(Luis Cornelio, Headline USA) House Republicans passed on Wednesday the Limit, Save, Grow Act to raise the debt ceiling and partially limit the federal government’s spending. Speaker Kevin McCarthy, R-Calif., championed the bill as a warning to President Joe Biden’s massive government spending. Four Republicans disagreed, joining Democrats, who all voted against the bill but for different reasons, in an effort to thwart the legislation.
The bill, which came to fruition after several weeks of negotiations between the House GOP, seeks to push government spending to 2022’s levels, Newsweek reported. But Reps. Andy Biggs, R-Ariz., Tim Burchett, R-Tenn., Rep. Matt Gaetz, R-Fla., and Ken Buck, R-Colo., warned that the bill did not go far enough to cut spending.
“Whether you drive off a cliff at 60 miles per hour or 80 miles per hour, the end result is the same: a horrific crash,” Biggs said in a press statement. “That’s what we’re presented with today. The Limit, Save, Grow Act is touted to ‘save’ $4.8 trillion. In reality, it merely reduces the 2033 projected national debt from $52 trillion to around $47 trillion.”
My response to House Leadership's paltry debt ceiling legislation titled the Limit, Save, Grow Act: pic.twitter.com/pf3UWiLETD
— Rep Andy Biggs (@RepAndyBiggsAZ) April 26, 2023
Burchett said he had never voted to raise the debt ceiling “no matter who was in charge,” adding that “our country is nearly $32 trillion in debt right now.”
My statement on voting against raising the debt ceiling. pic.twitter.com/fKJgaHJabH
— Rep. Tim Burchett (@RepTimBurchett) April 26, 2023
Slightly differing from his colleagues who voted against the bill, Buck called the McCarthy-led legislation a “step in the right direction,” but also warned it “does not do enough to rein in the federal government’s reckless spending.”
Today, I once again voted "no" on the bill to raise the U.S. debt ceiling. This is why. ⤵️ pic.twitter.com/75JzIKVVOP
— Rep. Ken Buck (@RepKenBuck) April 26, 2023
Gaetz, who has been vocally anti-McCarthy, credited House Republicans for attempting to cut spending but said the bill still has a bad ending.
“This plan will increase America’s debt by $16 trillion over the next ten years,” he said on a press statement. “Gaslighting nearly $50 trillion in debt to America is something my conscious cannot abide at this time.”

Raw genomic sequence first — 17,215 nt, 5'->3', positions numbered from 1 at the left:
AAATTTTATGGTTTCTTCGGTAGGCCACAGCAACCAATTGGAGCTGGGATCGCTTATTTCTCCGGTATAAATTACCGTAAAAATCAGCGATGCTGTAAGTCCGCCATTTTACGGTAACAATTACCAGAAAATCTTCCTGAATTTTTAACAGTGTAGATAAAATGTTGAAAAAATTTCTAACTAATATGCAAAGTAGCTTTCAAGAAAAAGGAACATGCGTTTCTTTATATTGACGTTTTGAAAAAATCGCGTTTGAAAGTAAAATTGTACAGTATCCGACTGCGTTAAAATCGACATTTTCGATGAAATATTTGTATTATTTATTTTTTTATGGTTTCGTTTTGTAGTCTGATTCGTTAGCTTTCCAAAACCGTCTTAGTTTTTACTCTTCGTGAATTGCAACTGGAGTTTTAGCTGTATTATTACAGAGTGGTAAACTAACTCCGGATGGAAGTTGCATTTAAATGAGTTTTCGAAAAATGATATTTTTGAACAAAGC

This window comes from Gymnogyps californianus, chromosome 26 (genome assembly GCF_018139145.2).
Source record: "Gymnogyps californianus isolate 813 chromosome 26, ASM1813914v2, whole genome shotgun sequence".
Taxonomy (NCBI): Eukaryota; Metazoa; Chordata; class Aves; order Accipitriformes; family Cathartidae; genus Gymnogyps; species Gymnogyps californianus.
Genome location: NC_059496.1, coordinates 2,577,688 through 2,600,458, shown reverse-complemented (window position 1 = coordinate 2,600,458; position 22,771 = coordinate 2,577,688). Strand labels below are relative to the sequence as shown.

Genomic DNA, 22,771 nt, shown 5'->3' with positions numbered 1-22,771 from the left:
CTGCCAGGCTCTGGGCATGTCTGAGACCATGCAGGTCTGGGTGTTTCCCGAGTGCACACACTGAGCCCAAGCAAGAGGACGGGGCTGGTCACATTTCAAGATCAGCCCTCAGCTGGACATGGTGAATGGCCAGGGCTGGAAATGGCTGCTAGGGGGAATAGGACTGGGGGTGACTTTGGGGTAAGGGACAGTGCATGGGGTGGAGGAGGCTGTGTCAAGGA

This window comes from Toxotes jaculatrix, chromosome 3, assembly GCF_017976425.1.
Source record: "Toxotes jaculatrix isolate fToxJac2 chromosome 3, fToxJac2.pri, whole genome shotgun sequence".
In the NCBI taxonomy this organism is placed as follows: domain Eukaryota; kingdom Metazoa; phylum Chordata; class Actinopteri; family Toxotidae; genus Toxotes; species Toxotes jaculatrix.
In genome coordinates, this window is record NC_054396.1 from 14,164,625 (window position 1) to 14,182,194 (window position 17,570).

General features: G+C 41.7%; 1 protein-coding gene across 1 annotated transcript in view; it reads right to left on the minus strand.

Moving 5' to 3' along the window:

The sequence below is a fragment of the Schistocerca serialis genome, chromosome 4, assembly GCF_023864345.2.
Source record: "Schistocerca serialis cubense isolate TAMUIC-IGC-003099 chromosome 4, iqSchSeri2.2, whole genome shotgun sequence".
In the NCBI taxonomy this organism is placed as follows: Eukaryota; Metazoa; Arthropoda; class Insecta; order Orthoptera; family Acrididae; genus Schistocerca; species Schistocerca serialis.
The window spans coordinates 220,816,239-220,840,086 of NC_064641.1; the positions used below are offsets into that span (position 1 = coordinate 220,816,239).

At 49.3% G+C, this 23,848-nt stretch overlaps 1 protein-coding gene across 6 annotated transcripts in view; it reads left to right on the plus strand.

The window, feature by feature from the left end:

As our nation is careening into a $32 trillion debt, Congress shouldn't be making final changes at 2 a.m. – the morning of the vote – to legislation raising the debt limit $1.5 trillion.
While I applaud the work of my Republican colleagues to demand better energy policy,… pic.twitter.com/jaaoCwYyHG
— Rep. Matt Gaetz (@RepMattGaetz) April 26, 2023
“House Republicans just delivered a plan that will address the country’s debt crisis,” McCarthy boasted on a press release. “Our conference came together to pass the only plan in Washington that will tackle the debt ceiling, stop excessive federal spending and inflation, and put our country back on track for sustained economic growth.”
The bill is expected to be rejected by the Democrat-led U.S. Senate with Senate Majority Leader Chuck Schumer calling it “dead on arrival.”
“These measures, and they’re truly extreme, have no place in a debate about avoiding default,” Schumer said Wednesday during a speech on the U.S. Senate floor. “I urge Speaker McCarthy to stop wasting any more time on this DOA, dead on arrival, bill. Time is running out for Congress to work together to avoid catastrophe.”
Biden refused to meet with McCarthy to debate the debt ceiling. “I’m happy to meet with McCarthy, but not on whether or not the debt limit gets extended,” Biden said Wednesday when asked by reporters on the debt ceiling. “That’s not negotiable.”
President Joe Biden said he was willing to meet with House Speaker Kevin McCarthy but said raising the debt ceiling was ‘not negotiable’ https://t.co/kpvTdxTy7q pic.twitter.com/wfm8dXdru0
— Reuters (@Reuters) April 26, 2023